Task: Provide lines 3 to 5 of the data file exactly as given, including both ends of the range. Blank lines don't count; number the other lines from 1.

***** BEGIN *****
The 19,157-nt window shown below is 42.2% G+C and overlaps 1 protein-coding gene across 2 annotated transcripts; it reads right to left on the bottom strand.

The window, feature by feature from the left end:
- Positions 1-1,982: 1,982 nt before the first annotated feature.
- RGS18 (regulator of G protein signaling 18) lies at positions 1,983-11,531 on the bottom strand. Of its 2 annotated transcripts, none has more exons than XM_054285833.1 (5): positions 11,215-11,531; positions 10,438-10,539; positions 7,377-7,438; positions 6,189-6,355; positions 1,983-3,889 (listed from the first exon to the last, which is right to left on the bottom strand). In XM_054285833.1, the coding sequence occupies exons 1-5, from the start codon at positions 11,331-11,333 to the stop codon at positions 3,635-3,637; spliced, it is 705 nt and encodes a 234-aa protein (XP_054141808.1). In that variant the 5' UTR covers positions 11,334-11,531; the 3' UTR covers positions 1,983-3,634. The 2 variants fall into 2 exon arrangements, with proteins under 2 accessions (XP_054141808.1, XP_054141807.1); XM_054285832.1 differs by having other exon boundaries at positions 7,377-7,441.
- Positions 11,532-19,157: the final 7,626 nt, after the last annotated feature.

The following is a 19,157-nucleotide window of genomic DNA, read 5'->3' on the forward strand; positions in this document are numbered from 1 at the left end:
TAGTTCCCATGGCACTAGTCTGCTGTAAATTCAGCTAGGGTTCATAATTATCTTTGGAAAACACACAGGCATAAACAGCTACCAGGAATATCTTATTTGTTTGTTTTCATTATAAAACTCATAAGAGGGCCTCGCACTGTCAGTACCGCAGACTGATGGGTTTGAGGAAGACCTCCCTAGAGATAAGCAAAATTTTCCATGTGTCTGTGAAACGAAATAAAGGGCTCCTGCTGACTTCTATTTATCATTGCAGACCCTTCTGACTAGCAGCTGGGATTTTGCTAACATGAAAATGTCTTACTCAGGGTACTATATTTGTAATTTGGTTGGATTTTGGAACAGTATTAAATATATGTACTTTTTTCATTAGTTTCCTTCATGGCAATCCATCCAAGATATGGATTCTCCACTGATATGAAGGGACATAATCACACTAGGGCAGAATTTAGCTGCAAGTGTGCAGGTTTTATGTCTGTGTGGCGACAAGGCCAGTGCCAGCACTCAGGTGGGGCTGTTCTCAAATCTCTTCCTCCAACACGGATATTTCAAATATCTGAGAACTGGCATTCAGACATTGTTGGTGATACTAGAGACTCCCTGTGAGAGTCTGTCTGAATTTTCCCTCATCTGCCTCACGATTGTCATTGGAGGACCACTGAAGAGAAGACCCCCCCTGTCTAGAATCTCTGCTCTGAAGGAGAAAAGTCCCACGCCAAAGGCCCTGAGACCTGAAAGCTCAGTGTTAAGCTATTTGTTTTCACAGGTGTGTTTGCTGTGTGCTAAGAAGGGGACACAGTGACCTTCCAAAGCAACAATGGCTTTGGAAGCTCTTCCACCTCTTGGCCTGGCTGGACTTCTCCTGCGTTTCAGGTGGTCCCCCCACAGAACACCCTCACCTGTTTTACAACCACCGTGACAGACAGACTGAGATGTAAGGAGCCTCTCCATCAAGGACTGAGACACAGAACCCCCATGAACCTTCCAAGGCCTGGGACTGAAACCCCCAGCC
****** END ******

- Positions 1-1,982: 1,982 nt before the first annotated feature.
- RGS18 (regulator of G protein signaling 18) lies at positions 1,983-11,531 on the bottom strand. Of its 2 annotated transcripts, none has more exons than XM_054285833.1 (5): positions 11,215-11,531; positions 10,438-10,539; positions 7,377-7,438; positions 6,189-6,355; positions 1,983-3,889 (listed from the first exon to the last, which is right to left on the bottom strand). In XM_054285833.1, the coding sequence occupies exons 1-5, from the start codon at positions 11,331-11,333 to the stop codon at positions 3,635-3,637; spliced, it is 705 nt and encodes a 234-aa protein (XP_054141808.1). In that variant the 5' UTR covers positions 11,334-11,531; the 3' UTR covers positions 1,983-3,634. The 2 variants fall into 2 exon arrangements, with proteins under 2 accessions (XP_054141808.1, XP_054141807.1); XM_054285832.1 differs by having other exon boundaries at positions 7,377-7,441.
- Positions 11,532-19,157: the final 7,626 nt, after the last annotated feature.